Fat is Your Friend

You’re probably thinking right now, what?! Fat is our friend – since when? This statement comes as a shock because for decades we’ve been told that fat is bad and that low fat is the way to go.

The hype around low fat diets first began in the 1960s. By the 1980s low-fat foods were widely promoted as healthy options and America jumped on the bandwagon. We started eating more processed foods and refined carbohydrates like pasta, rice cakes, cereals, bagels and other baked goods. But to appeal to taste buds, low-fat foods compensated with refined flour and sugar, which has triggered a host of health problems including obesity and diabetes.

Now we know that one of the most basic links between diet and hormones is this: consuming too much refined flour and sugar disrupts hormonal balance by increasing insulin demand. Chronically high levels of insulin contribute to insulin resistance which leads to fat storage. However, eating fat does not trigger the release of insulin. And, contrary to popular belief, eating fat does not cause you to store fat. Healthy fats are necessary for cell function, reduce inflammation, help balance hormones, reduce the risk for heart disease and diabetes, support healthy function of the brain and nervous system and protect against mood swings and depression.

You know about the healthy sources of fat like fish, nuts and olive oil, but here some other sources of fat that you’ve probably cut out, but really aren’t necessary to:

  • Avocado – yes, avocadoes are high in fat, but high in healthy, monounsaturated fat. Avocadoes have shown to reduce cholesterol.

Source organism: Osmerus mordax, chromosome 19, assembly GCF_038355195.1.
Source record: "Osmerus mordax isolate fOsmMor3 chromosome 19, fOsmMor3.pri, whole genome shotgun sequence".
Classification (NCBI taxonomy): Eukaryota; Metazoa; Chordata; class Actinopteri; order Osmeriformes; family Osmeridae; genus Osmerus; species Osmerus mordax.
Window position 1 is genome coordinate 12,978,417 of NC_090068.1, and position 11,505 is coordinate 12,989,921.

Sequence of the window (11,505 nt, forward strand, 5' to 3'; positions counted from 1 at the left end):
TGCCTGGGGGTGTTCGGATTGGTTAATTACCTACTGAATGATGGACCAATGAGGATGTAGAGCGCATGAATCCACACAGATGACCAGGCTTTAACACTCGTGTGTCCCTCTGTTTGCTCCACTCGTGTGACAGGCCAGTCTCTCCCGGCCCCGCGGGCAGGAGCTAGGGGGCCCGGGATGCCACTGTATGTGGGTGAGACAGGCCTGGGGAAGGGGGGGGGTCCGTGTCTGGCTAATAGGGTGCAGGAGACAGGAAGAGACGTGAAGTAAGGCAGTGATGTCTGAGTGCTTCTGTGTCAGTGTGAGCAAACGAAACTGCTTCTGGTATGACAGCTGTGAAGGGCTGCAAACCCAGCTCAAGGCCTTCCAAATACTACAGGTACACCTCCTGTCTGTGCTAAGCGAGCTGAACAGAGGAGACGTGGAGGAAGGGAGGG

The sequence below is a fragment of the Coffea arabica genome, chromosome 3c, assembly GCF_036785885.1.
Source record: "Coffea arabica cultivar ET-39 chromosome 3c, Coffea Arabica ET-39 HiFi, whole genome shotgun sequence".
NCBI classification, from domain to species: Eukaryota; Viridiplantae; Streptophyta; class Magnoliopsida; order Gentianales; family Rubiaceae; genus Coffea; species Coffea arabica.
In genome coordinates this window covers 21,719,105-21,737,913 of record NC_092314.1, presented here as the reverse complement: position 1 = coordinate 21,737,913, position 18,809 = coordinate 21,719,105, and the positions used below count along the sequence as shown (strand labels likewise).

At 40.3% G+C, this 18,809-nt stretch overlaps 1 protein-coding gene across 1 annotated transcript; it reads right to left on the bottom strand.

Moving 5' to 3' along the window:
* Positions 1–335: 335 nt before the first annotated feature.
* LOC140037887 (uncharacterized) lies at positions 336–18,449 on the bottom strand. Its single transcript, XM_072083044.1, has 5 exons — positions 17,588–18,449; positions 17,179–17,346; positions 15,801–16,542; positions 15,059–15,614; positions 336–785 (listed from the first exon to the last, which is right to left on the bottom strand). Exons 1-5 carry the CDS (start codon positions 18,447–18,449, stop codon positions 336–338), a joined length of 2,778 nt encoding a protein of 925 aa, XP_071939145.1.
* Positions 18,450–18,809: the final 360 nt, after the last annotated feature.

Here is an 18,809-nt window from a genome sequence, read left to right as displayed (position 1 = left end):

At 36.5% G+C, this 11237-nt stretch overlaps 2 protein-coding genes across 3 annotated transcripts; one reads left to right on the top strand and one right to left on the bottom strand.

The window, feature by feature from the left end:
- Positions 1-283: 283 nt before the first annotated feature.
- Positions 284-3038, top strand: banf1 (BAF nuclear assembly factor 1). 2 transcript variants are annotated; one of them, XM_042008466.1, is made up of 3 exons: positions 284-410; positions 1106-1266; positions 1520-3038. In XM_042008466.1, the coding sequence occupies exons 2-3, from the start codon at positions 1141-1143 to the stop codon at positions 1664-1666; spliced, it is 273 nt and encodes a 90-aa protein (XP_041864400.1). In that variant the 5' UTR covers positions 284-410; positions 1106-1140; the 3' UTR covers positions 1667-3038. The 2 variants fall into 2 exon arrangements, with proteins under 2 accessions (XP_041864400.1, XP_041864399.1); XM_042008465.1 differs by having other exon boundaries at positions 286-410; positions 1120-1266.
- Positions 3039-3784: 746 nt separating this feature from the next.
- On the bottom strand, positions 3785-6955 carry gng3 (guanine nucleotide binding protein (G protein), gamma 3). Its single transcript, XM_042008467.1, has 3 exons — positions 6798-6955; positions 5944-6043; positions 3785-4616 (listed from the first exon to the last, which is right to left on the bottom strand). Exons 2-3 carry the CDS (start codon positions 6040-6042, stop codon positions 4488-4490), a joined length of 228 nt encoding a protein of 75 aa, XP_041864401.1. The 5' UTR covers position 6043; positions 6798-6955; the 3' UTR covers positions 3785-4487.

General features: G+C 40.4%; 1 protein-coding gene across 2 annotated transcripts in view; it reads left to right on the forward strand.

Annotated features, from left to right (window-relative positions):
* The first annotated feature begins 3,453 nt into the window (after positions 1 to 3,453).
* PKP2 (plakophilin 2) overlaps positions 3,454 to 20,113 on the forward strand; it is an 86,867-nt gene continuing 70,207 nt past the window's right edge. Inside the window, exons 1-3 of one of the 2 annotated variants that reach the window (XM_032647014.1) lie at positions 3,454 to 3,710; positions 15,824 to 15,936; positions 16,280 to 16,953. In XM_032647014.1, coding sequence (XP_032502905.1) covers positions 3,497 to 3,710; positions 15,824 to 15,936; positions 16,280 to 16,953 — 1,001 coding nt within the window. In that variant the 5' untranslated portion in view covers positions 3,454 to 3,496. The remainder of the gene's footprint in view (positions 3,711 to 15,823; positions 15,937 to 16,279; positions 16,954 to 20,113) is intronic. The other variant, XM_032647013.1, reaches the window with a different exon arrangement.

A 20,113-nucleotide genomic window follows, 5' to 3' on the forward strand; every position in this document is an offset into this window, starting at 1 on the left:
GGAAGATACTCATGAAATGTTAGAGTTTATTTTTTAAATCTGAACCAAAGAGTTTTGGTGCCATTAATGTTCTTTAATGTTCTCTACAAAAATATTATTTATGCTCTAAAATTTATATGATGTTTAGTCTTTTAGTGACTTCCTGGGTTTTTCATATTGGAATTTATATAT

• Egg yolks – stop throwing away your egg yolks and stop eating just the whites. Egg yolks are the richest source of choline, which boosts brain function and reduces inflammation. Eggs also promote weight loss and protect eyesight.
  • Milk – it’s okay to have some fat in your milk. You don’t have to limit yourself to just skim milk. Studies have shown that drinking whole milk may be better for building muscle and both – skim or whole – improve cholesterol levels.
  • Red meat – red meat does have health benefits and you don’t have to cut it out entirely. Stick with leaner meats of beef and try to go for grass-fed beef when possible, but it is okay to consume red meat. And don’t forget about other red meats like venison and bison, which are naturally leaner than the cow.
  • Butter – while a healthy oil is a better alternative, I’d rather you use real, unsalted butter than margarine. Margarine has trans fat, which is much worse that the saturated fat found in butter. You can incorporate butter or other healthy oils such as organic ghee (clarified butter) into your meals.

Now I don’t want you to think all fat is good – because it isn’t. You want to focus on high-quality fats, eat  saturated fat in moderation and avoid trans fat at all costs. Trans fat is man-made and the human body has absolutely no physiological need for it. So if you see “partially hydrogenated” oils or shortening listed on an ingredient label put that item back on the shelf and walk away.